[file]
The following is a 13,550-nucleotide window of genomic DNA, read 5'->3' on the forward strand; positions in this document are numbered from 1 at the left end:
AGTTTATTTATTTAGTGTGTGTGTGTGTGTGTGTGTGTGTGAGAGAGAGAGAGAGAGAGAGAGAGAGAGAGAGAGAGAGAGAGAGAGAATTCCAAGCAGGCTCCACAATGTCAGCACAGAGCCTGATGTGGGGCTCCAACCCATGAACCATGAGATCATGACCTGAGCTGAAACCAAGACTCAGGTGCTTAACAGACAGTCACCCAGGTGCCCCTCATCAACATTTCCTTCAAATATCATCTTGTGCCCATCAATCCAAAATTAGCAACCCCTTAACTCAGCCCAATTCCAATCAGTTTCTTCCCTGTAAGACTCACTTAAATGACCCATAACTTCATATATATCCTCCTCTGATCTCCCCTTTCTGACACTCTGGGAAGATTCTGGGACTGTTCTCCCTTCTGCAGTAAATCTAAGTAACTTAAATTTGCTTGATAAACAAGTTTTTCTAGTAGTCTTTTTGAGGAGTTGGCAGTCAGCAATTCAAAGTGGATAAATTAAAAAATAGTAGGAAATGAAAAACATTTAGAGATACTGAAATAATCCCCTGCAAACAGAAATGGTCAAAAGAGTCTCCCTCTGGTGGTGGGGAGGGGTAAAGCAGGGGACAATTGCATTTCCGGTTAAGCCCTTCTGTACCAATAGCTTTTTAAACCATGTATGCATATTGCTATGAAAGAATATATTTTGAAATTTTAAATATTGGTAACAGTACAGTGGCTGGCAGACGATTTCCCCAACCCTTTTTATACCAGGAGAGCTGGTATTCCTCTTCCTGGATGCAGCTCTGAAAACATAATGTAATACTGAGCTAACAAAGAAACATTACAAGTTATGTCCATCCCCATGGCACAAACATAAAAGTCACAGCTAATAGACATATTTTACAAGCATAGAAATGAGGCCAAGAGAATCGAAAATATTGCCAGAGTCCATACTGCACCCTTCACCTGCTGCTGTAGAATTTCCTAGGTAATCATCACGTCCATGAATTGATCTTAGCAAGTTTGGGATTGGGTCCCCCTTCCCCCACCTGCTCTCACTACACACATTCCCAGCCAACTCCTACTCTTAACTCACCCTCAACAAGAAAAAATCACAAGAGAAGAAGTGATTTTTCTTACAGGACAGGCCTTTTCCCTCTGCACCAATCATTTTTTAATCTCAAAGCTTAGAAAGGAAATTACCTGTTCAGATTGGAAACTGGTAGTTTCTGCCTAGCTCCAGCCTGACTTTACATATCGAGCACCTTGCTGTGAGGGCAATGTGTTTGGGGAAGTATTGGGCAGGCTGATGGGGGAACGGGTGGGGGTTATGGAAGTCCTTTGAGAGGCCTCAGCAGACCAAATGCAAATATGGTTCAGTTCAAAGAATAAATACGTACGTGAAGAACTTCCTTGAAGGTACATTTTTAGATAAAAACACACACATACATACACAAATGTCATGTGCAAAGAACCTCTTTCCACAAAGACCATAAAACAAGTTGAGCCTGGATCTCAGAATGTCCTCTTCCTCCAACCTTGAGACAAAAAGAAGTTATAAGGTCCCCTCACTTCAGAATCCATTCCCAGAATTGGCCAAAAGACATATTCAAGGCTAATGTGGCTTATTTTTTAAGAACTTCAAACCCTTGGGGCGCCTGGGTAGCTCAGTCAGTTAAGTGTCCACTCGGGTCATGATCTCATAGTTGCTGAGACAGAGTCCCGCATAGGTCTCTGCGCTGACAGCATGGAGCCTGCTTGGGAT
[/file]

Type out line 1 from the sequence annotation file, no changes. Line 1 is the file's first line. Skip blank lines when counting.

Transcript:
The following is a 13,550-nucleotide window of genomic DNA, read 5'->3' on the forward strand; positions in this document are numbered from 1 at the left end: